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LAUSD Schools Shut Down As Support Staff Go On Strike. Here Are The Details

A Black woman in a black raincoat holds a megaphone as a crowd of adults around her march back and forth in the rain.
School support staff members are striking for better treatment and better pay from Los Angeles Unified School District. The teachers union has joined the strike in solidarity.
(Ashley Balderrama
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Service Employees International Local 99, the union representing 30,000 bus drivers, cafeteria workers, custodians and other support staff across the Los Angeles Unified School District, has started a three-day strike today.

The teachers union, United Teachers Los Angeles (UTLA), has instructed its members not to cross the picket line — effectively bringing the nation's second-largest school district to a halt.

Last week, LAUSD Superintendent Alberto Carvalho announced that such a strike would likely lead to the shutdown of L.A. Unified schools for the duration. In a statement from LAUSD, Carvalho said, “I want to personally apologize to our families and our students. You deserve better. Know that we are doing everything possible to avoid a strike.”

Last Wednesday, SEIU organized a joint rally with United Teachers Los Angeles, the union representing 35,000 educators across LAUSD.

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What's the latest?

The strike began early Tuesday morning as rain swept back into Southern California.

Negotiations are confidential, which means LAist can't verify the details of bargaining sessions or other communications between parties.

In a statement released Monday evening, the union said it had agreed to enter a confidential mediation process with LAUSD, but ended that process after word started to spread of movement toward compromise.

"LAUSD immediately broke our confidentiality agreement and went to the L.A. Times before our members even had a chance to talk or consider anything," said Max Arias, executive director of SEIU Local 99, at a Tuesday press conference in Koreatown. "Enough is enough."

We are on strike today because it's workers' last resort ... Our members dare demand better for them, their families, and their students.
— Max Arias, executive director, SEIU Local 99

Congressmember Adam Schiff, who's currently running for the U.S. Senate, expressed solidarity at Tuesday's press conference. He says workers should enjoy a decent living.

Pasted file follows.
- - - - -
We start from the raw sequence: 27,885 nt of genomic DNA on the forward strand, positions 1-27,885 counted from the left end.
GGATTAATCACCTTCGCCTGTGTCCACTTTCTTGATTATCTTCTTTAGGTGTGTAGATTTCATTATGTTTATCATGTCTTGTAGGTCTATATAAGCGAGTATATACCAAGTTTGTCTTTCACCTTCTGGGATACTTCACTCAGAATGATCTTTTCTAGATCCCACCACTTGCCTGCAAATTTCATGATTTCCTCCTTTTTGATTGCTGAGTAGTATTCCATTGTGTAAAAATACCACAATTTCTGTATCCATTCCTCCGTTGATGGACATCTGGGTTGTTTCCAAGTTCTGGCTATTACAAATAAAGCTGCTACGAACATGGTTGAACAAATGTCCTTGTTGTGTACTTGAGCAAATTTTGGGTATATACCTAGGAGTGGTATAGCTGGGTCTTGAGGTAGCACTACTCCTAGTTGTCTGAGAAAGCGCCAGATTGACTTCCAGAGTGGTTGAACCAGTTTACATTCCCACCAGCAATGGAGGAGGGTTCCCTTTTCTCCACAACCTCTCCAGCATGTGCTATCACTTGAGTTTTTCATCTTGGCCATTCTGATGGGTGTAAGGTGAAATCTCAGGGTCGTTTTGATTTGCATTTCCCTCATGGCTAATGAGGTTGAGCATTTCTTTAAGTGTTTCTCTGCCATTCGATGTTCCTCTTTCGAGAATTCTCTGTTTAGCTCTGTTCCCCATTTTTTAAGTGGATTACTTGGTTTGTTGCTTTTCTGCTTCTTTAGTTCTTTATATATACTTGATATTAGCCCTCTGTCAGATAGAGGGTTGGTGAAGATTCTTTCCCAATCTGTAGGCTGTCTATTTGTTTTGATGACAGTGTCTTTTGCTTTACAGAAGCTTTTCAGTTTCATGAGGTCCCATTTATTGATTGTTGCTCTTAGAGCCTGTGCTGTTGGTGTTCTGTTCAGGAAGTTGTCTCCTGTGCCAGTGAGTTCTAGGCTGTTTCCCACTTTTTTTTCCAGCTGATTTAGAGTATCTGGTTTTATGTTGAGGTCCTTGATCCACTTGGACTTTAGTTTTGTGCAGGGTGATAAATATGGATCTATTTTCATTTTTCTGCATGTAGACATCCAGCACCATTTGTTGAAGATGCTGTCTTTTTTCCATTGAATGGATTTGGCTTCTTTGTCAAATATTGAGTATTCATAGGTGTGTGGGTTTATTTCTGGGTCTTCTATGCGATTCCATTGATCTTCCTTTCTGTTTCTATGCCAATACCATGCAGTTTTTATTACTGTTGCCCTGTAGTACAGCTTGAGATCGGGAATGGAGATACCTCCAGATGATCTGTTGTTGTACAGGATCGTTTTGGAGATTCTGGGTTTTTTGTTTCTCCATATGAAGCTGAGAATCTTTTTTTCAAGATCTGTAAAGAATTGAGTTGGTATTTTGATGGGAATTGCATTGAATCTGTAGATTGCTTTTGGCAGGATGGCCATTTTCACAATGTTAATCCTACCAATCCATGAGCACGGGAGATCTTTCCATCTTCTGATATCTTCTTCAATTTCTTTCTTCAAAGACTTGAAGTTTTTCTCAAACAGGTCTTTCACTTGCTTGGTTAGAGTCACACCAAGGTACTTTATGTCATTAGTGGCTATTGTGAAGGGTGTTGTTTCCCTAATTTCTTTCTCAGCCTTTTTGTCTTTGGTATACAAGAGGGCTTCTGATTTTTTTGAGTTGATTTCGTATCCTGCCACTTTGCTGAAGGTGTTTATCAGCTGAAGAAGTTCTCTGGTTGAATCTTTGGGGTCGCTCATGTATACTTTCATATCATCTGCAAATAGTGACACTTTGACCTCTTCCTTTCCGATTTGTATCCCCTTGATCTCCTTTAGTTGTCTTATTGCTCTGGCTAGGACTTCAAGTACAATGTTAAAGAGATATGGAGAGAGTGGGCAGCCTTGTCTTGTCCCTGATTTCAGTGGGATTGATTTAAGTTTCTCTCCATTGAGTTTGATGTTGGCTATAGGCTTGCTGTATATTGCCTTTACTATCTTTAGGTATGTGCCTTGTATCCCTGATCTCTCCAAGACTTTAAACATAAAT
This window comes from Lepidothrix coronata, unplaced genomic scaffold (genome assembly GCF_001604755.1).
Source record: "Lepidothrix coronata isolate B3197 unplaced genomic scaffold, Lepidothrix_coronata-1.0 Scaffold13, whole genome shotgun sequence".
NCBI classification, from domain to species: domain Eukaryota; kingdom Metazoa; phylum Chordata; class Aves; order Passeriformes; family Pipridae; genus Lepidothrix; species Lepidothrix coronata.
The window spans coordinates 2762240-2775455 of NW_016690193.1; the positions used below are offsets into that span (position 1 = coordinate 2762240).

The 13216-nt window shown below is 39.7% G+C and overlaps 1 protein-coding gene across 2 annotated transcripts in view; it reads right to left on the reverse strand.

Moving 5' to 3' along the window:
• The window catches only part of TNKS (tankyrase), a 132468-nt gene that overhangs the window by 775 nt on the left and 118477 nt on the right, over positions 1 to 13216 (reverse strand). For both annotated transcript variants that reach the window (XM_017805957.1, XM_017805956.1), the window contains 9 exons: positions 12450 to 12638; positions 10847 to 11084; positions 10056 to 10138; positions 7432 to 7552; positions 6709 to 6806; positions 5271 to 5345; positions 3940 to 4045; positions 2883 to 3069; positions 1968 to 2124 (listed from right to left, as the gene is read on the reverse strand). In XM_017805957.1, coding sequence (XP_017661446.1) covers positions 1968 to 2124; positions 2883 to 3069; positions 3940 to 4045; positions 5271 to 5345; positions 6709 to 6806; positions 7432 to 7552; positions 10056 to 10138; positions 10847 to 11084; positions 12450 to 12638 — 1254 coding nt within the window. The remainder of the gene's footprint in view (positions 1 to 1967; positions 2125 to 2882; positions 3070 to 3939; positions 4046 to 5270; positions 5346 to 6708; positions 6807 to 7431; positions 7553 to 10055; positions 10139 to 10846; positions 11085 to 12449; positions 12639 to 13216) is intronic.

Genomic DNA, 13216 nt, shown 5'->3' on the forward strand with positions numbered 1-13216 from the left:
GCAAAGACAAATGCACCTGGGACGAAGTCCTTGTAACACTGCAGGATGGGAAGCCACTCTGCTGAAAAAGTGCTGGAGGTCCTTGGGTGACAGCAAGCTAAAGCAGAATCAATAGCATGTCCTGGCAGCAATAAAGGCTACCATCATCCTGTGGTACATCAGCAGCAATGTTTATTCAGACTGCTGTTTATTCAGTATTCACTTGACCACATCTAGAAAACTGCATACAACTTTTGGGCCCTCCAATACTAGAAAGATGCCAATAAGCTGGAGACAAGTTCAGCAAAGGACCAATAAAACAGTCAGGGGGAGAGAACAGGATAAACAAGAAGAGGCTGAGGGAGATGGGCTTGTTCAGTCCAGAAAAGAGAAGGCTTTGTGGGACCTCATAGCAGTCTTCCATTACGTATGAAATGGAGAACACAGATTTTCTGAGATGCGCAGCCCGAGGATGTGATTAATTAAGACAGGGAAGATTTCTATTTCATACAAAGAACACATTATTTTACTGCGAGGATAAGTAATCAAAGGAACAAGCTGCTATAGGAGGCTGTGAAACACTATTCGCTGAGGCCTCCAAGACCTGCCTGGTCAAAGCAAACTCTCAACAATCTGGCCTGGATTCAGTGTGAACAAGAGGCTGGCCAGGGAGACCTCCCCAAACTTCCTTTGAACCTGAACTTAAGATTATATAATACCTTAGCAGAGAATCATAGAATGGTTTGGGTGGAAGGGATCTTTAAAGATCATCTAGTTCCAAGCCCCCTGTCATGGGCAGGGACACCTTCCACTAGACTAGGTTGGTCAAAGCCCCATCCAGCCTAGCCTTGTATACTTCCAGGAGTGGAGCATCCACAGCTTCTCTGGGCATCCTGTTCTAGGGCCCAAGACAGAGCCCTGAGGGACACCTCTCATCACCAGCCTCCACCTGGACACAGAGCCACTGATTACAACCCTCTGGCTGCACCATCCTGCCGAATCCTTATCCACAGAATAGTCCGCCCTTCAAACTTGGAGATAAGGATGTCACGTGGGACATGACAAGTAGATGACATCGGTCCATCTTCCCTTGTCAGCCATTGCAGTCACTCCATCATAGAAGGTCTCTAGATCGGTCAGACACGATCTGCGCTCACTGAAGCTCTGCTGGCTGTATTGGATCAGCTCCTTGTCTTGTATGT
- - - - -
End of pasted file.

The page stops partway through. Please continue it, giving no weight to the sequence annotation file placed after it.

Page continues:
"A lot of the folks that we're talking about, the bus drivers and the special aid assistants, they're parents too. Their kids are in school," he said. "You can't live on $25,000."

Schiff says workers should be paid more — at least $36,000 a year.

What should I know if I'm a parent?

In addition to classes, most student activities have been cancelled. Most dual enrollment classes have also been cancelled, according to Nicole Albo-Lopez, who manages educational programs in the Los Angeles Community College District.

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LAUSD, with the help of community partnerships, is offering some child care and some meals, and has said parents should expect students to receive work packets to do at home.

Here's our guide to child care and resources during the strike.

Many parents have said they'll do their best to ride out the strike, although many have told LAist they are struggling with child care.

Leila Pirnia has two children in LAUSD. She says schools need more money in general.

"There's so much like, blaming this group or blaming that group and money's not managed right," she said. "And like, when there's only $5 to go around, there's only so much you could do with those $5."

What is this strike about?

In a statement released last Thursday, Arias said this strike is about "respect," and that SEIU members have been subjected to threats and other forms of harassment by the district. Arias said unfair labor practice charges will be filed with the California Public Employment Relations Board against LAUSD.